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Vale Dr John La Salle 1951-2018

Dr John La Salle: enthusiastic, internationally renowned entomologist who championed open access to biodiversity information.

Dr John La Salle, an affable and charismatic scientist who paved the way in digital innovations, died unexpectedly on Sunday 27 May, aged 67.

Throughout his scientific career La Salle made a significant contribution to insect taxonomy and spent a decade as Director of CSIRO’s Australian National Insect Collection in Canberra. In recent years, as Director of the Atlas of Living Australia, he was instrumental in unlocking the information stored in Australian museums, herbaria, other collections and databases, and making this data more accessible and useable online. He grew the Atlas of Living Australia into a rich database that is generating new efficiencies and possibilities for research, taxonomy, collection curation, natural resource management, policy development, land-use planning, education and citizen science.

Born in Pasadena, California in 1951, John collected insects from a very young age, images reflect him as early as 6 years old with a net collecting insects with his brothers. One of his hopes was that his great-grandchildren would have access to the same biodiverse environment that he was able to enjoy in childhood.

La Salle received his PhD in Entomology from the University of California Riverside in 1984 and published more than 140 papers together with 175 co-authors from 30 countries.

As a scientist, La Salle was interested in many aspects of parasitoid wasps (Hymenoptera), including their biology and evolution and their significance in natural and agricultural ecosystems. He amassed 20 years’ research experience in the systematics and biology of parasitoid wasps and one of his main contributions to entomology was in helping to classify the family Eulophidae (Chalcidoidea). This is a large family containing just over 5,000 described species many of which are of extreme importance to agriculture and horticulture, both as natural enemies of pest species, and in many cases as deliberately introduced beneficial biological control agents. John worked in particular on the Eulophidae associated with pest insects, including the notorious citrus leaf miner, one of the worst pests of citrus fruits globally.

John became Director of the Australian National Insect Collection (ANIC) in May 2001, after moving from London with his young family where he worked at the Centre for Agriculture and Biosciences International based at the Natural History Museum and Imperial College. During John’s 11-year Directorship he was responsible for a collaborative project with the International Barcode of Life (IBoL), to electronically ‘barcode’ part of the national collection. ANIC was the first national collection to integrate barcoding for a major group of insects. Through this project, about 65 per cent of Australia’s 10,000 known species of moths have had their unique genetic code recorded and made available through the Atlas of Living Australia and ANIC websites.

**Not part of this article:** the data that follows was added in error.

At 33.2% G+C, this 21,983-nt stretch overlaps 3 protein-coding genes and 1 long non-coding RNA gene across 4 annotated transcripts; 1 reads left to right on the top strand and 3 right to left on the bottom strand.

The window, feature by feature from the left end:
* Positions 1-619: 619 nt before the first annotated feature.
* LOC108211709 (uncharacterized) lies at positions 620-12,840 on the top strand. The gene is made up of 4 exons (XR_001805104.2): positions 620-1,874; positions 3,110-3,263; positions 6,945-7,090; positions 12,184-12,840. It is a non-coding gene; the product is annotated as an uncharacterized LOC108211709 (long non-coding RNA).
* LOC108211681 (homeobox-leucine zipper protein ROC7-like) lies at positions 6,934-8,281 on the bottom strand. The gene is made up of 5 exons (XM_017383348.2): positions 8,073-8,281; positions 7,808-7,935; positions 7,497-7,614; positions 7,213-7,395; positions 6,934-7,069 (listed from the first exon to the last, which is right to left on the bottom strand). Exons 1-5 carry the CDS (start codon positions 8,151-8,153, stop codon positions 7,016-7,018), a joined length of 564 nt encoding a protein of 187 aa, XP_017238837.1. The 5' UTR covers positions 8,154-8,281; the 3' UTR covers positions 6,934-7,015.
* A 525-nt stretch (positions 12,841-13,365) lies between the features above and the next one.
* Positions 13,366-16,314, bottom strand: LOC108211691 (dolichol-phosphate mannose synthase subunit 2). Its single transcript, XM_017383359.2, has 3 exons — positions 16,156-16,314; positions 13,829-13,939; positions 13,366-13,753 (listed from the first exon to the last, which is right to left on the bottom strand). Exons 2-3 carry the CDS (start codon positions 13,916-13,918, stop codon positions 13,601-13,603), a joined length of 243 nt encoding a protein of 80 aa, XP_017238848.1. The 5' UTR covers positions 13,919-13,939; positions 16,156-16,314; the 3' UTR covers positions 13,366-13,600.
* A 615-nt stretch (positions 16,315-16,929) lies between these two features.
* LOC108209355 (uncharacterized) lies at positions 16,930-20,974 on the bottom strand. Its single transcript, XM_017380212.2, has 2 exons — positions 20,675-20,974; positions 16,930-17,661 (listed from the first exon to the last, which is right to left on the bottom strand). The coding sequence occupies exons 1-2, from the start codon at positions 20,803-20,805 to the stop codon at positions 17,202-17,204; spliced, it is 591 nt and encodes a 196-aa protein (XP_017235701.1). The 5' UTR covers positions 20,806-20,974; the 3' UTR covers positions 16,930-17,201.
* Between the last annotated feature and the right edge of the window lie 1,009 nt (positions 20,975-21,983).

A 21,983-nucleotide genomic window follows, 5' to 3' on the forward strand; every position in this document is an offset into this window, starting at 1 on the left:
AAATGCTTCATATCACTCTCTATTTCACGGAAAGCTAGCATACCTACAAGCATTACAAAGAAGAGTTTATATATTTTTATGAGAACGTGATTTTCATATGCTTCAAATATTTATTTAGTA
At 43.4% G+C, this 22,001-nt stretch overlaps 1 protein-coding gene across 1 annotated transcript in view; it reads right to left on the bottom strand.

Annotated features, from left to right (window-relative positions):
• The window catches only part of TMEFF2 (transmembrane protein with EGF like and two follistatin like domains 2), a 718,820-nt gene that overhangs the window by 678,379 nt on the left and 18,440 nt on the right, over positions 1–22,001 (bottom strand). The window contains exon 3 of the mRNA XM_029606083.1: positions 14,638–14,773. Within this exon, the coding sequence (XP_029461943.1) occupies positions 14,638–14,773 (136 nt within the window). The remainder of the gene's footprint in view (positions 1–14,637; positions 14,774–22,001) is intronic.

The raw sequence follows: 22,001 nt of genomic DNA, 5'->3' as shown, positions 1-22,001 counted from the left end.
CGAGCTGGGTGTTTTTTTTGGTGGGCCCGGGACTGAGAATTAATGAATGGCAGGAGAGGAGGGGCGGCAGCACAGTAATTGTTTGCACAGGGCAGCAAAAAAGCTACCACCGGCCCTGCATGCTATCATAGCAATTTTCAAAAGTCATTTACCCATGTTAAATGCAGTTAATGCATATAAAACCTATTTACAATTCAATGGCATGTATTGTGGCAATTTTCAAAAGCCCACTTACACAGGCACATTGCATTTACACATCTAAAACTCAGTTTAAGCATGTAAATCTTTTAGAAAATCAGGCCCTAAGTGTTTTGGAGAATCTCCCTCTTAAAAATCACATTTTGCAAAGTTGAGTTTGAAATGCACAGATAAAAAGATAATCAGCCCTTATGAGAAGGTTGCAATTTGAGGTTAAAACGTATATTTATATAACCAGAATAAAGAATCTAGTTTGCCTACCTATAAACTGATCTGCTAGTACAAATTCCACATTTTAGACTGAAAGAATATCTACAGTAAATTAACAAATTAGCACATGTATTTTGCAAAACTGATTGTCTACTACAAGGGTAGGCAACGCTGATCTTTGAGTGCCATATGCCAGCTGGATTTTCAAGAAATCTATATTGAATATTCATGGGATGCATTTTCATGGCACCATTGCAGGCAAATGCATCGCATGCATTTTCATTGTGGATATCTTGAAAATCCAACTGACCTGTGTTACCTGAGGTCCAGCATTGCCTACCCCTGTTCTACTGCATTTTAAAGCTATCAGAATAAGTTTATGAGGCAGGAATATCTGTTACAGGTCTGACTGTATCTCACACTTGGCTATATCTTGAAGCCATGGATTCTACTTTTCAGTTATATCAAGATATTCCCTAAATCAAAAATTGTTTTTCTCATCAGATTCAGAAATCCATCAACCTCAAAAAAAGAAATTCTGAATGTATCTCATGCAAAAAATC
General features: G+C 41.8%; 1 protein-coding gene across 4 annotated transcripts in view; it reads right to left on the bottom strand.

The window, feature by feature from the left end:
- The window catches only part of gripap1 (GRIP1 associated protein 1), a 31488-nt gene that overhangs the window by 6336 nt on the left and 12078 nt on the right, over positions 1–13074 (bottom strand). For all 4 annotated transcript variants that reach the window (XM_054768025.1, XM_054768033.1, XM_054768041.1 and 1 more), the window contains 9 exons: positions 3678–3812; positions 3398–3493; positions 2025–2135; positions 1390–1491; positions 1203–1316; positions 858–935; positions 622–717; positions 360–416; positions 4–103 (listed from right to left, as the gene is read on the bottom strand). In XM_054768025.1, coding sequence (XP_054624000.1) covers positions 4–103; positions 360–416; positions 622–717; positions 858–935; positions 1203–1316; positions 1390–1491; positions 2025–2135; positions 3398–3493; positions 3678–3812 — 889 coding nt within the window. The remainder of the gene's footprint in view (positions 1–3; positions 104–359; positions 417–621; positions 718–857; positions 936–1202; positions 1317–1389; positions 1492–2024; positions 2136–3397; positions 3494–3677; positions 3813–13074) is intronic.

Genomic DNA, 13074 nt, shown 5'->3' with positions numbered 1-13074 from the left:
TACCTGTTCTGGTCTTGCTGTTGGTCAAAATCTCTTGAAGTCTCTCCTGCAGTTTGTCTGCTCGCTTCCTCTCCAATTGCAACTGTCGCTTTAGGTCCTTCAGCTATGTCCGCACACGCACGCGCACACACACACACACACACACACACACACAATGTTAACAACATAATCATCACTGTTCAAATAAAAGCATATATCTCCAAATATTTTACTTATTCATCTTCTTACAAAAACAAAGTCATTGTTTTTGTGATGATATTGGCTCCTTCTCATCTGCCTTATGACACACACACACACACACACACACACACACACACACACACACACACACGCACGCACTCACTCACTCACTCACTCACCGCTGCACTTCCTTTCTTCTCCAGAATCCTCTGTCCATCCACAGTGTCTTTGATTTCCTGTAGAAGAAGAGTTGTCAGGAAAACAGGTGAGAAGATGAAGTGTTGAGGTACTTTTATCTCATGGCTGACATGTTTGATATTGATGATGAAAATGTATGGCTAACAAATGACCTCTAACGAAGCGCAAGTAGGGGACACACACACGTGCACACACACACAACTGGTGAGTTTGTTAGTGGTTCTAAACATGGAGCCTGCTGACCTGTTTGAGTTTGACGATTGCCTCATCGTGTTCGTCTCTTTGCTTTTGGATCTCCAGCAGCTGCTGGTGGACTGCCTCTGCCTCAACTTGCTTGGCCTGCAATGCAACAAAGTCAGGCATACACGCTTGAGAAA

La Salle embraced digital technology and championed its contribution to science early on. He was interested in applying new technologies to better understand, monitor and manage Australia’s animals, plants and microbes, especially in light of food security, emerging diseases and changing climates. He played a key role in establishing the Atlas of Living Australia in 2006, and became its Director in 2012.

Now, in 2018, the power of big data and the impact of open source technology is apparent in many different sectors. La Salle was an early adopter of this technology and was instrumental in promoting open access and open source technology to bioinformatics. Under his guidance, the Atlas of Living Australia has been at the forefront of a transformation in biodiversity data management. Technology developed by La Salle’s team at the Atlas of Living Australia is being used by 15 countries across the world to collect, manage and share biodiversity data.

La Salle was very proud of the Atlas of Living Australia team and their achievements. He was known to all his colleagues across CSIRO, and the international scientific community, as a lively personality with a love of people, a passion for the environment and a gift for languages and bringing people together.

He is survived by his wife Cigdem and their two sons Sam and Alex, and two brothers, Mark and Skip.

Relatives, friends and colleagues are invited to attend a Memorial Service to be held on Thursday 21 June 2018 at Albert Hall, 100 Commonwealth Avenue, Yarralumla, commencing at 11.00am. Please advise your attendance via: https://form.jotform.co/81629018284864

By Toni Moate, Director, National Collections & Marine Infrastructure, CSIRO